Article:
3. Look for Additional Sources of Income
While you’re job-hunting it might be useful to think about other ways you can bring in some much-needed cash to keep you going.
- Declutter – now might be the time to sell some of your extra belongings on eBay, or in a garage sale. It will give you something to organize, help clear out some of your cupboards/closets and bring in some cash.
- Consulting – do you have a skill or a knowledge which you can offer on a consulting basis? Can you teach someone else how to do what you do? Would someone pay for your expertise in a certain area?
- Start your own business – is there a business idea you have always wanted to explore but never had the time? Now might be the right time to draw up a business plan and seek funding.
- Rent a room – Do you have a spare room in your house that you could let to help pay the bills?
- Casual jobs – don’t overlook dog walking, babysitting or doing yard work. They will get you out of the house and interacting with people, which is important for developing your network.
4. Fight Depression
It’s natural to feel depressed when you’ve lost your job, especially one you’ve had for a long time, and it’s hard to not take it personally. You must do everything you can to fight the urge to get down in the dumps. It’s all too easy to start charging everything to your credit card in an attempt to cheer yourself up, even though you know it’s the wrong thing to do. Thinking, “Oh, I’ll pay that off when I get a new job.” That will only lead down the slippery slope of debt, and the further you get into debt when unemployed, the longer it will take to get out of the red when you’re back in work.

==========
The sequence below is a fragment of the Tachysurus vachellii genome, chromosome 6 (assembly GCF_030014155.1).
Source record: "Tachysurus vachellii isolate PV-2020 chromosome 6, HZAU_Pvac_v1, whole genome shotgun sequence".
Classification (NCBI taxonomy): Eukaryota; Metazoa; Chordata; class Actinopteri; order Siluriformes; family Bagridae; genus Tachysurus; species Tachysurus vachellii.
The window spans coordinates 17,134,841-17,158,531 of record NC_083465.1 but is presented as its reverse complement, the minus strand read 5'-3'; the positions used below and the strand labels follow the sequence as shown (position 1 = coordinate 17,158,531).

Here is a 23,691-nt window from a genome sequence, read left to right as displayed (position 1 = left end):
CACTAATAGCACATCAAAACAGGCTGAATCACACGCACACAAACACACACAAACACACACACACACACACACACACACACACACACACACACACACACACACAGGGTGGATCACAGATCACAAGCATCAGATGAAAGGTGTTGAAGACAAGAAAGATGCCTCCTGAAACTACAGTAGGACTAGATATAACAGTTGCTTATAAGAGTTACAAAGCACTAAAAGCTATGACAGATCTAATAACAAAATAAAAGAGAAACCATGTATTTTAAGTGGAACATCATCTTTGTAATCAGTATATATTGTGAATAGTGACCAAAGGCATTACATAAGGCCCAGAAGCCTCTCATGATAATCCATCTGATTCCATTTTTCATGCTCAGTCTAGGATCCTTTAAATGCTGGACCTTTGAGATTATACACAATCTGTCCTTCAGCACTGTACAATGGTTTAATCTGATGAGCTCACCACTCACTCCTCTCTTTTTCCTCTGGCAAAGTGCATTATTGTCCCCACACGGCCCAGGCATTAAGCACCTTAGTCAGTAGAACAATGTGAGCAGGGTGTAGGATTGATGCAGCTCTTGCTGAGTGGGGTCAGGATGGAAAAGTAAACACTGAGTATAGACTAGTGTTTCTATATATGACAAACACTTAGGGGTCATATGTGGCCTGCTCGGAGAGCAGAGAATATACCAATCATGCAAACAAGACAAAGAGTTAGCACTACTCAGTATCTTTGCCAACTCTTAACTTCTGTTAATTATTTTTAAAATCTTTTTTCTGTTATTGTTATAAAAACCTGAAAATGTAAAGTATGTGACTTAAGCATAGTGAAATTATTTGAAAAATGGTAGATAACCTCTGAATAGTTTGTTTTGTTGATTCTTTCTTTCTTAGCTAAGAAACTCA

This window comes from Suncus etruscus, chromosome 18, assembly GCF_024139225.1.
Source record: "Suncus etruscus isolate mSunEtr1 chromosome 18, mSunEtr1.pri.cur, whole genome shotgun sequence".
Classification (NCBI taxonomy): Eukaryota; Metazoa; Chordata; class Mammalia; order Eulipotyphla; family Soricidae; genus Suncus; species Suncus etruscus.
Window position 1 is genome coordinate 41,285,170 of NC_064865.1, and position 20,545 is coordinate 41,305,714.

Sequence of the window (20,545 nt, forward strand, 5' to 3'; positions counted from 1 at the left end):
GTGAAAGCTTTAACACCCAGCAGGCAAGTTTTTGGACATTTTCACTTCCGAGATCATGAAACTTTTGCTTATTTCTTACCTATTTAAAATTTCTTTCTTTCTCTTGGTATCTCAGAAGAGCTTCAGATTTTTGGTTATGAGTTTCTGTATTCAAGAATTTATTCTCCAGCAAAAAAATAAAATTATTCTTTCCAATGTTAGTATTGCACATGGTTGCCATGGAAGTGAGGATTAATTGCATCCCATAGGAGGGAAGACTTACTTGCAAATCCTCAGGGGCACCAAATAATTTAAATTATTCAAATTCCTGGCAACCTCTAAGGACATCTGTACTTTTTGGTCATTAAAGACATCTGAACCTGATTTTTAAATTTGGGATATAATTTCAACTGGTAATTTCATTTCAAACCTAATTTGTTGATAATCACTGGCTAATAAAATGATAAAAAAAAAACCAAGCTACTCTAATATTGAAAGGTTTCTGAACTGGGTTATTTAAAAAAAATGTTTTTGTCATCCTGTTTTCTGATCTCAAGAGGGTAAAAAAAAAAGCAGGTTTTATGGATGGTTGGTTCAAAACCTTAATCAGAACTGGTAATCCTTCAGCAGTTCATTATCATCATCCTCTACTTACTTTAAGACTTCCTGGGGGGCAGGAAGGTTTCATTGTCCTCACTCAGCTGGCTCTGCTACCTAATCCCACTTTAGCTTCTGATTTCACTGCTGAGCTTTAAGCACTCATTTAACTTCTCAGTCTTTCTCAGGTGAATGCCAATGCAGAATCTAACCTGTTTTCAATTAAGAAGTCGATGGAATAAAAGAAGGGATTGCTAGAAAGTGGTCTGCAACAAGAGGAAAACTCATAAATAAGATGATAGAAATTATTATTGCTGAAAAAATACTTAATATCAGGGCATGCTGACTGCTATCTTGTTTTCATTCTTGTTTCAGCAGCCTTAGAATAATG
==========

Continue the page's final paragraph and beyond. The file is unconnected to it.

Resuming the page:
Acknowledge that you’re experiencing a temporary set-back, adopt a positive attitude and you’ll soon get back on your feet and find another job. It’s important to keep physically active – go for a walk everyday – it doesn’t cost anything, and avoid day-time TV like the plague – it has a tendency to suck people in, keeping them from focusing on what they should be, and that’s finding a new job.
5. Ask for Help
Now is not the time to go it alone. Put your pride aside and ask your friends and family for help – whether it’s emotional support, a loan or a hot meal; their assistance will make a huge difference. There are resources in your community too which can help, whether it’s a food bank, a charity, or job search assistance.
If you’re eligible for government assistance, then be sure you apply for it. You may have to jump through some hoops, but it is better than losing your house or saddling yourself with additional debt.
And, if you’re not going to be able to meet payments on your mortgage or credit cards, then you can’t ignore the problem. You must phone them up and speak to them. Explain your situation and ask for help in finding a solution. Banks and other creditors are much more understanding than you would think. Don’t be tempted to go to debt management agencies, either. They will only charge you to do what the banks will do for free. Creditors just want to get their money back, so will help you devise a repayment plan that suits your budget.
These are trying times. Remember that what doesn’t kill us makes us stronger. Keep your focus on finding a new job and follow these tips to help you meet that goal without falling further into a hole.